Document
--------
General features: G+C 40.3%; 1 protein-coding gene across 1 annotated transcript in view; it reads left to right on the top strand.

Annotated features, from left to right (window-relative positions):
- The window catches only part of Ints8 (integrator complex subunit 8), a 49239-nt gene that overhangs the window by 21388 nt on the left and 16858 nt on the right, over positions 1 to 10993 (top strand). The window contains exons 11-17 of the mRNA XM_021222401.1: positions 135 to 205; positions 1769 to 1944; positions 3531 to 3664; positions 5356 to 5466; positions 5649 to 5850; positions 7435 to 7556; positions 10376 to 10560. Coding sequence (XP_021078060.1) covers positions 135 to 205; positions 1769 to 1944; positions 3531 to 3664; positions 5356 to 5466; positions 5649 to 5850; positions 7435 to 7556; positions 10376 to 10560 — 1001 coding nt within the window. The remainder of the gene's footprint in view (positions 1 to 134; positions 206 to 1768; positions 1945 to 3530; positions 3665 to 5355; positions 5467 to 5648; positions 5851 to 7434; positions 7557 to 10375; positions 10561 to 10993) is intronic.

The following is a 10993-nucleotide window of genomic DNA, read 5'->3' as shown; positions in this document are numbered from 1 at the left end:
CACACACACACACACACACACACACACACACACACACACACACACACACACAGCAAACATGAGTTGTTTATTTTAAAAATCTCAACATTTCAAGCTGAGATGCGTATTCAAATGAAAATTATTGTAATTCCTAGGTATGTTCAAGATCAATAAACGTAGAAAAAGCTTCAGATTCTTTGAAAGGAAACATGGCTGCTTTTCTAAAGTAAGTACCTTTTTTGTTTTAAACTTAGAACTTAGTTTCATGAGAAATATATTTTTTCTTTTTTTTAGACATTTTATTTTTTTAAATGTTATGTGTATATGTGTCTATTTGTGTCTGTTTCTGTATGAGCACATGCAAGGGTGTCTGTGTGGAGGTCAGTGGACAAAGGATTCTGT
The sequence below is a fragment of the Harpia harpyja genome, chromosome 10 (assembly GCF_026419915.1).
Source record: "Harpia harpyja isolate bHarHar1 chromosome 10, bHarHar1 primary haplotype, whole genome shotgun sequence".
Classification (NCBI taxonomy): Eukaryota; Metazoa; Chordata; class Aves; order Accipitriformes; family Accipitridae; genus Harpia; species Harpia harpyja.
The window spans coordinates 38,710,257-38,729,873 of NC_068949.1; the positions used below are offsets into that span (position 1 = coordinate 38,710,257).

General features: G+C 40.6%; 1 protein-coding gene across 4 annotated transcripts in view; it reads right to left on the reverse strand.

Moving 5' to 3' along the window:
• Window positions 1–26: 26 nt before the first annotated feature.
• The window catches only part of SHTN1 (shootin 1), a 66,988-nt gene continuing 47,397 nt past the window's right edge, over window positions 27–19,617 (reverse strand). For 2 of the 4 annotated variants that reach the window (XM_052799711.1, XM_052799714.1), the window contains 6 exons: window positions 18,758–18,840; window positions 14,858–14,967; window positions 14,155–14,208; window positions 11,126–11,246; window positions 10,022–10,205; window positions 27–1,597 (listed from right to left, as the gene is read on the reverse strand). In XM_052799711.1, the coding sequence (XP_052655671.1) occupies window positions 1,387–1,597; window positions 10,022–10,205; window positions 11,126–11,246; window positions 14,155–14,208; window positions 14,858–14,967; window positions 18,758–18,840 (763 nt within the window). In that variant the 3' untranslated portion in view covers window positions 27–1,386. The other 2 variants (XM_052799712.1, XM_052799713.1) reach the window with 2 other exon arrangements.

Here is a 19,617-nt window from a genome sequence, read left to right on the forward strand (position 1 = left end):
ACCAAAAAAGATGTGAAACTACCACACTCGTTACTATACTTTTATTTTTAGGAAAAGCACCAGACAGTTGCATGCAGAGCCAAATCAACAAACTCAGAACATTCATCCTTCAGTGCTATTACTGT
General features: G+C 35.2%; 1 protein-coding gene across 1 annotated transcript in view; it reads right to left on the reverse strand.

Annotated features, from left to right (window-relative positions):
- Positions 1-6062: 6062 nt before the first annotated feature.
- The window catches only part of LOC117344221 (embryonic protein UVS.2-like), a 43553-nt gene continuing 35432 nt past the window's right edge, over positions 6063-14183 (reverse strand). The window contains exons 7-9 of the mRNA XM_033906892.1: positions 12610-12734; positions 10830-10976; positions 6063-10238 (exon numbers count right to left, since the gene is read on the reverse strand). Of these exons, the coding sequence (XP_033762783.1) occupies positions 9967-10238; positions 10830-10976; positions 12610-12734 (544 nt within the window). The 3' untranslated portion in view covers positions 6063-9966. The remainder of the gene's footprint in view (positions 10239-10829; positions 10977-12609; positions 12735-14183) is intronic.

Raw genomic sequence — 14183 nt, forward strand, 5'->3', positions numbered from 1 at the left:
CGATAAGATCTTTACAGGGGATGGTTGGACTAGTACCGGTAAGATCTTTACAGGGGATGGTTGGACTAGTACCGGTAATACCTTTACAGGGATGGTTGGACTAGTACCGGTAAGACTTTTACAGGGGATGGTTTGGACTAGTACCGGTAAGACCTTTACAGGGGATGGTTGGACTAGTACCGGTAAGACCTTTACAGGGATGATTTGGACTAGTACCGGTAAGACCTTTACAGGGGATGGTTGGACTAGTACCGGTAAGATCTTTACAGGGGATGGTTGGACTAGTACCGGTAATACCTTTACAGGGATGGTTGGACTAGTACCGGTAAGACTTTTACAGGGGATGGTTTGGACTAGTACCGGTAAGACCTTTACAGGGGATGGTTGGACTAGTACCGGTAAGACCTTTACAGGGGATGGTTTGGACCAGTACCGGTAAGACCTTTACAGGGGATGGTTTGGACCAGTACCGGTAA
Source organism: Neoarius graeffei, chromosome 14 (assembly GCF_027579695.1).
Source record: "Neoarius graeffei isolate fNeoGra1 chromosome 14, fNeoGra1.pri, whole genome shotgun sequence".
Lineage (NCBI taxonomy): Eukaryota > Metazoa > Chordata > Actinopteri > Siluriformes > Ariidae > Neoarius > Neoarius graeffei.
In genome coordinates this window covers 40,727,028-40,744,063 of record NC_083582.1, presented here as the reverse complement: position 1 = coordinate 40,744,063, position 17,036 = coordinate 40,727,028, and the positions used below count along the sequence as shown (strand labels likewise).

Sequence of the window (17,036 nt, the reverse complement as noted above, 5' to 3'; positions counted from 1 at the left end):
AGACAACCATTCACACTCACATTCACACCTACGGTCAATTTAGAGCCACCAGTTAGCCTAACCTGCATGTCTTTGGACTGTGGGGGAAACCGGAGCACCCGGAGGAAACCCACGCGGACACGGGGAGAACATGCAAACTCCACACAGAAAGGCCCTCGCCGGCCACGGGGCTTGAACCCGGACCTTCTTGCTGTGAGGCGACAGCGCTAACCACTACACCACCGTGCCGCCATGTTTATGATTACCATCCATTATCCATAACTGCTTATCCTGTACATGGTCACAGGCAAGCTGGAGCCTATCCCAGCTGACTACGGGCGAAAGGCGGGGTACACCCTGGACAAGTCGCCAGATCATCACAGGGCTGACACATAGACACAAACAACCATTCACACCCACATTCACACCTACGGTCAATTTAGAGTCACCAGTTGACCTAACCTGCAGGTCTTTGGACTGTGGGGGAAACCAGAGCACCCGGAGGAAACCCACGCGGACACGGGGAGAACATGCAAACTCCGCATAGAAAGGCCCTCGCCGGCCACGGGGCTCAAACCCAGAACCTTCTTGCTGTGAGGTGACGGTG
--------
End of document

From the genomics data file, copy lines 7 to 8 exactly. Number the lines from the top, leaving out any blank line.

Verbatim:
Source record: "Harpia harpyja isolate bHarHar1 chromosome 10, bHarHar1 primary haplotype, whole genome shotgun sequence".
Classification (NCBI taxonomy): Eukaryota; Metazoa; Chordata; class Aves; order Accipitriformes; family Accipitridae; genus Harpia; species Harpia harpyja.